U.S. government's faith-based initiative moves ahead while dodging controversy
When Acacia Bamberg Salatti runs down the accomplishments of the faith-based center in the U.S. Department of Health and Human Services, one item is conspicuously missing from the list: how much money the center has handed out to churches and other religious groups.
That's because the center — like its sister centers in 12 other government agencies — doesn't deal in dollars.
"We are redefining what it means to be a partner with the federal government," said Salatti, acting director of HHS' Center for Faith-Based and Neighborhood Partnerships. "That used to mean government would give you a certain amount of money to do a certain thing. In the past four years, we have been creating opportunities where faith communities can engage with departments in non-financial partnerships and in more civic-type partnerships."
That engagement involves Sallati and her staff putting together webinars, publishing an online newsletter with 90,000 recipients and arranging meetings, like one at Mount Carmel Baptist Church in Philadelphia where HHS Secretary Kathleen Sebelius spoke to a congregation about what health care reform means to the local community.
Broadening the definition of doing business with government has effectively deflected much of the controversy that dogged the White House Office of Faith-Based and Neighborhood Partnerships in its early years. When President George W. Bush launched his faith-based initiative, critics immediately voiced concerns about illegal church-state entanglement, and the office was later accused of using the lure of government contracts to win votes in religious congressional districts.
The accusations never rose beyond bad publicity, although critics of the fledgling bureaucracy remain uncomfortable about the church-state implications of government getting chummy with religious groups. But with a new director who has vowed to continue the administration's strategy, no one is expecting much change or controversy to come out of the White House Office of Faith-Based and Neighborhood Partnerships in the next three years.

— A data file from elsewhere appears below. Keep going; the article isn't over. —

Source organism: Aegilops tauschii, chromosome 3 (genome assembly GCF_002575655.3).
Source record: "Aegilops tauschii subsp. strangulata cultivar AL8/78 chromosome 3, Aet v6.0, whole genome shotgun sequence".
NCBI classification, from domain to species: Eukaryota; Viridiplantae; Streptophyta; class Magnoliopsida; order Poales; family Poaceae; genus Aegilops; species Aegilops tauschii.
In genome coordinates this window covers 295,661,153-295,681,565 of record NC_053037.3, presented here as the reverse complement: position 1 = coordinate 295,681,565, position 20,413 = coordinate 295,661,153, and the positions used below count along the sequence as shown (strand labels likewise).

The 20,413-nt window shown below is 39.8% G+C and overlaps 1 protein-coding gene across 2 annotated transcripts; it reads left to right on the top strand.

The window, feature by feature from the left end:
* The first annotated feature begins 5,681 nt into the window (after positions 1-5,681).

"I wouldn't hold my breath," said Stanley Carlson-Thies, who helped establish the White House faith-based office during Bush's first term.
What can be expected from the faith-based office is a continued emphasis on distributing information to religious groups — information not just about where to apply for grants, but also initiatives and programs the government can offer to their communities.
"We do make our partners aware of grant opportunities through our newsletter," Salatti said. "But one thing we have found that’s refreshing is that people are thirsty for just information."
That's a different approach than what President Bush envisioned when he signed his first executive order in 2001, creating a mechanism to enlist church organizations, particularly those adept at caring for the poor in their communities, in helping the government deliver welfare services. Many faith-based groups had claimed there was a built-in bias against religion when it came to competing for federal grants and contracts, and the Bush administration took steps to remove that bias by helping religious groups compete for government funds.
But secular groups — and some religious groups — complained that awarding taxpayer dollars to faith-based organizations would violate the constitutional separation of church and state. They also complained that religious groups would have to comply with civil rights laws and be willing to hire those outside the faith if they were going to let government fund their charitable operations.
When President Barack Obama appointed Melissa Rogers as the executive director of the faith-based office in March, some hoped she would reverse a Bush administration order exempting religious groups from federal hiring discrimination laws. Rogers, a religion scholar and attorney who chaired an advisory council Obama appointed in his first term to examine the purpose of the faith-based office, had said faith-based groups receiving federal aid shouldn't engage in preferential hiring. But at a news conference soon after her appointment, she quieted any such hopes of addressing the issue in her new role.
"Asked about that contentious issue ... Rogers said that it 'remains under review' by the Obama administration and that in her new role she will 'carry out President Obama’s views on this and all other issues,'” according to The Washington Post.
During his first presidential campaign, Obama came out against preferential hiring by faith groups that receive tax dollars, but since 2009 his administration has backed off and instead taken the stance of examining any discrimination complaints on a case-by-case basis.
Carlson-Thies, who heads the Institutional Religious Freedom Alliance, has an idea why the hiring issue was put on a back burner.
He recalls convening a 2009 meeting with about 15 faith-based groups and Obama's first-term transition team. The exchange revealed that imposing hiring restrictions on religious groups would cause upheaval in the existing delivery of welfare services because too many religious groups providing those services had been exempt from civil rights hiring restrictions for a decade or longer.